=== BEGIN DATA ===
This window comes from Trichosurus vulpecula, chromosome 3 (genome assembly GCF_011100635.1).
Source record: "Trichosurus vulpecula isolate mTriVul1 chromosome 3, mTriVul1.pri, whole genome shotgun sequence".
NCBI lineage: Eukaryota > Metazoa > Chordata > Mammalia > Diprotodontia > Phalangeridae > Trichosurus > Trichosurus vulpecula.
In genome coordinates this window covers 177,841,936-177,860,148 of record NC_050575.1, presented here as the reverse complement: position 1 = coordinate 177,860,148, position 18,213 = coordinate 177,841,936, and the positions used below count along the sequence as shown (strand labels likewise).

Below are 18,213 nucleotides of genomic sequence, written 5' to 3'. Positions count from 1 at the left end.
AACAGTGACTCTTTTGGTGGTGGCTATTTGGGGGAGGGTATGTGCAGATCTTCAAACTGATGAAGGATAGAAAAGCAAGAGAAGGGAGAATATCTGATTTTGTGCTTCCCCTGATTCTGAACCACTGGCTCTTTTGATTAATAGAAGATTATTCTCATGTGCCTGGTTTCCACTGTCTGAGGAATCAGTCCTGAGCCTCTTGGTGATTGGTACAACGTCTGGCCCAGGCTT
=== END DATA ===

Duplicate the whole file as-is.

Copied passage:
This window comes from Trichosurus vulpecula, chromosome 3 (genome assembly GCF_011100635.1).
Source record: "Trichosurus vulpecula isolate mTriVul1 chromosome 3, mTriVul1.pri, whole genome shotgun sequence".
NCBI lineage: Eukaryota > Metazoa > Chordata > Mammalia > Diprotodontia > Phalangeridae > Trichosurus > Trichosurus vulpecula.
In genome coordinates this window covers 177,841,936-177,860,148 of record NC_050575.1, presented here as the reverse complement: position 1 = coordinate 177,860,148, position 18,213 = coordinate 177,841,936, and the positions used below count along the sequence as shown (strand labels likewise).

Below are 18,213 nucleotides of genomic sequence, written 5' to 3'. Positions count from 1 at the left end.
AACAGTGACTCTTTTGGTGGTGGCTATTTGGGGGAGGGTATGTGCAGATCTTCAAACTGATGAAGGATAGAAAAGCAAGAGAAGGGAGAATATCTGATTTTGTGCTTCCCCTGATTCTGAACCACTGGCTCTTTTGATTAATAGAAGATTATTCTCATGTGCCTGGTTTCCACTGTCTGAGGAATCAGTCCTGAGCCTCTTGGTGATTGGTACAACGTCTGGCCCAGGCTT